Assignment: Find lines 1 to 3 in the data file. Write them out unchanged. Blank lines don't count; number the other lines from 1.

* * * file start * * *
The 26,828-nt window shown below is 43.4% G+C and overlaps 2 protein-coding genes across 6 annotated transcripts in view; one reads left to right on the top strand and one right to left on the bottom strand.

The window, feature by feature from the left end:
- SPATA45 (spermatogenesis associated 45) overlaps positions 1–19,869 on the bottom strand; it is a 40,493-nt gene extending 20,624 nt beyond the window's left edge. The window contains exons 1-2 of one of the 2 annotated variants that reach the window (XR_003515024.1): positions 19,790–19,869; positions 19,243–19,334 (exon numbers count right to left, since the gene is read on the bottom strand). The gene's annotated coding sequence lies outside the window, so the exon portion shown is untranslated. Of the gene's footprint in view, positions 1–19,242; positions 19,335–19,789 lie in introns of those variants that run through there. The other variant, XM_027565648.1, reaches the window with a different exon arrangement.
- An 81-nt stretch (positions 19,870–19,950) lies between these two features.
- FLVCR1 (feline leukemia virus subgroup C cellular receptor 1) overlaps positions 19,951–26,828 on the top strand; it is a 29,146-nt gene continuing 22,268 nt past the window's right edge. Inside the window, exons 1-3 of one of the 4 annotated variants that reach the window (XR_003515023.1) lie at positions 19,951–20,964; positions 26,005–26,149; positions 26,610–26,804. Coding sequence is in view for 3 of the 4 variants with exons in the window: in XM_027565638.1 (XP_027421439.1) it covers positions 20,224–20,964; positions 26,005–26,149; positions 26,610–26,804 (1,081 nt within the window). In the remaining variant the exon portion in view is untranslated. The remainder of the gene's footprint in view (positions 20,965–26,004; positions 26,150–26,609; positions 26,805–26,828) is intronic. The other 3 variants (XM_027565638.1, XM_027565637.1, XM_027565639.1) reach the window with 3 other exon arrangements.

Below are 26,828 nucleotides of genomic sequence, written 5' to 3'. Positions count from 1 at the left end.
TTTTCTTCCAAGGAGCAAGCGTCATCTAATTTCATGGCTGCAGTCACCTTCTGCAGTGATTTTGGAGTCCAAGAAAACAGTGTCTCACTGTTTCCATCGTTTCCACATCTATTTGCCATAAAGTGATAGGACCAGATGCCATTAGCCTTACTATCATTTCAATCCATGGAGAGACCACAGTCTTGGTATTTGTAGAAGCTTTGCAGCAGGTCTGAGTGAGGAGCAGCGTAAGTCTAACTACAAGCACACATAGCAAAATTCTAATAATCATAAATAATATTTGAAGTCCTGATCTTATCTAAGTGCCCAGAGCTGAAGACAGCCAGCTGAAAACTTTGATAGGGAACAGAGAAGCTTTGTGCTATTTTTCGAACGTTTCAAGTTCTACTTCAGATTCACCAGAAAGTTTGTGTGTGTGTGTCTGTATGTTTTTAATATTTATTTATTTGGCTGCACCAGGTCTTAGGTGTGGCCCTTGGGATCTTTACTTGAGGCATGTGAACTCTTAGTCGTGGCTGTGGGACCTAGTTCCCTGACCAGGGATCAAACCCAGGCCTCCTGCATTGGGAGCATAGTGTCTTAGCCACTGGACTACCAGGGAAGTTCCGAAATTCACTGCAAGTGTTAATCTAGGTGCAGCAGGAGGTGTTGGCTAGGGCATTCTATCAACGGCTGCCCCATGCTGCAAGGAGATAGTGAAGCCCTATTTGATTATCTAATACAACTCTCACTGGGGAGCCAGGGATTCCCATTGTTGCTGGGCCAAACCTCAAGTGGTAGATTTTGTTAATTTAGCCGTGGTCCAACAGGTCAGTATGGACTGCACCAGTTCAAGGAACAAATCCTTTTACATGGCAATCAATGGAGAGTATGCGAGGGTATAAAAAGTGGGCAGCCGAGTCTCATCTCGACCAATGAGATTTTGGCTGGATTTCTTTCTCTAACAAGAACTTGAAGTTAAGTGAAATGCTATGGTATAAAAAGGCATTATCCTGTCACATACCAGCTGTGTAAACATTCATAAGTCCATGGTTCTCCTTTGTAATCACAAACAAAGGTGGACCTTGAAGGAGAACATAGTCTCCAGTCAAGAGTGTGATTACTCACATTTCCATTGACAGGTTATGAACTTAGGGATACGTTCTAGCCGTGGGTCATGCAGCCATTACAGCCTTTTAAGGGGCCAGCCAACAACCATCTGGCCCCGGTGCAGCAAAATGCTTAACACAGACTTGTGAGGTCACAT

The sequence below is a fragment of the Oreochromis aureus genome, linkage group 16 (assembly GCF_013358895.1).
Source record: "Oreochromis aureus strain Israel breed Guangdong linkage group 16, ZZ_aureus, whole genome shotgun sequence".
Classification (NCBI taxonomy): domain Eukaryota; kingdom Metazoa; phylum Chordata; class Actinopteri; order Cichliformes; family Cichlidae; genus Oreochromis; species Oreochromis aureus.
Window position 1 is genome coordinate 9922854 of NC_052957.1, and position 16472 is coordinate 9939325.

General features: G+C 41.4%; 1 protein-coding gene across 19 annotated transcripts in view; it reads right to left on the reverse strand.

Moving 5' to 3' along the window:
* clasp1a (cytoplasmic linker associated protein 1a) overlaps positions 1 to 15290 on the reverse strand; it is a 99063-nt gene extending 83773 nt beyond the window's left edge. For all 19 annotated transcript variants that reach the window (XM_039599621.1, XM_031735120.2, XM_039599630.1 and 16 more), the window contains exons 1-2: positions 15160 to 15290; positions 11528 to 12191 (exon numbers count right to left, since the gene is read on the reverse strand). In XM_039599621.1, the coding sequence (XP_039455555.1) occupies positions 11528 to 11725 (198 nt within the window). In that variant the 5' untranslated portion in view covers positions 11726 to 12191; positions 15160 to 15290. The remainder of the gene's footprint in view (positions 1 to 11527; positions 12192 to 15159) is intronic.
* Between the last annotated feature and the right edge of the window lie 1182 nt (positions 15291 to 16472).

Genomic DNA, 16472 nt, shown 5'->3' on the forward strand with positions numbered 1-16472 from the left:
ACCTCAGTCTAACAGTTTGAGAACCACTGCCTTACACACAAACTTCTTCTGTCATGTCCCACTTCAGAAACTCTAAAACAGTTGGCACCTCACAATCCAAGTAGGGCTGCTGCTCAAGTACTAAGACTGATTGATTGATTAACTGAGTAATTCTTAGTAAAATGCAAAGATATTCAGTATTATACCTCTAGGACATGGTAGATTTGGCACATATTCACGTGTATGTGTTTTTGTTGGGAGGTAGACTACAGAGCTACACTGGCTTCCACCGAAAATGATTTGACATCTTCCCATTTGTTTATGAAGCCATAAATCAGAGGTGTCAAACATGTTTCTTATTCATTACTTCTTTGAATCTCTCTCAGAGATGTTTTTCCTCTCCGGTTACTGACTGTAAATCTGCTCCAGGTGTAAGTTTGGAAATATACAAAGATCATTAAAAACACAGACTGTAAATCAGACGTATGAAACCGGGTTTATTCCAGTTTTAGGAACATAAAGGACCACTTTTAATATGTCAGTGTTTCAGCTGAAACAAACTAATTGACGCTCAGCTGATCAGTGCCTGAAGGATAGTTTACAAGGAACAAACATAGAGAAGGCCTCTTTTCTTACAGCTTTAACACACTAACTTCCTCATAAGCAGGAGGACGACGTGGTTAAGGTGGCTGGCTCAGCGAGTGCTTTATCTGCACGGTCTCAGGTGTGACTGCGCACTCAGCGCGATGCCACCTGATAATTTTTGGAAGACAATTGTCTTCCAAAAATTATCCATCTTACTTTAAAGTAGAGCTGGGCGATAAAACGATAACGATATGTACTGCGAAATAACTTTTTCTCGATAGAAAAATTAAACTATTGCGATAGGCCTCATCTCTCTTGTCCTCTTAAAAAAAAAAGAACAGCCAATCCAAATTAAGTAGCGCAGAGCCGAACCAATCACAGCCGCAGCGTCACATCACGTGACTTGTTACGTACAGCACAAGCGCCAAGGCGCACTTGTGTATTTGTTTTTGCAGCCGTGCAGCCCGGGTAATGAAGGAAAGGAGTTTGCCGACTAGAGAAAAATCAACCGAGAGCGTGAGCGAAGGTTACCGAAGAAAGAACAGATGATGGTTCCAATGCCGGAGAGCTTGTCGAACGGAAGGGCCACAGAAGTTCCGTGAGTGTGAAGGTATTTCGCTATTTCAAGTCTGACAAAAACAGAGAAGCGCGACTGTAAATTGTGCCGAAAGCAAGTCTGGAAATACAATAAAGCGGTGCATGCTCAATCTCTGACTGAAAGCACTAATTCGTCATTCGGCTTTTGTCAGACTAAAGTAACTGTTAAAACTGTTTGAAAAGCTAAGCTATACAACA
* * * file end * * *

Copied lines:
The 26,828-nt window shown below is 43.4% G+C and overlaps 2 protein-coding genes across 6 annotated transcripts in view; one reads left to right on the top strand and one right to left on the bottom strand.

The window, feature by feature from the left end:
- SPATA45 (spermatogenesis associated 45) overlaps positions 1–19,869 on the bottom strand; it is a 40,493-nt gene extending 20,624 nt beyond the window's left edge. The window contains exons 1-2 of one of the 2 annotated variants that reach the window (XR_003515024.1): positions 19,790–19,869; positions 19,243–19,334 (exon numbers count right to left, since the gene is read on the bottom strand). The gene's annotated coding sequence lies outside the window, so the exon portion shown is untranslated. Of the gene's footprint in view, positions 1–19,242; positions 19,335–19,789 lie in introns of those variants that run through there. The other variant, XM_027565648.1, reaches the window with a different exon arrangement.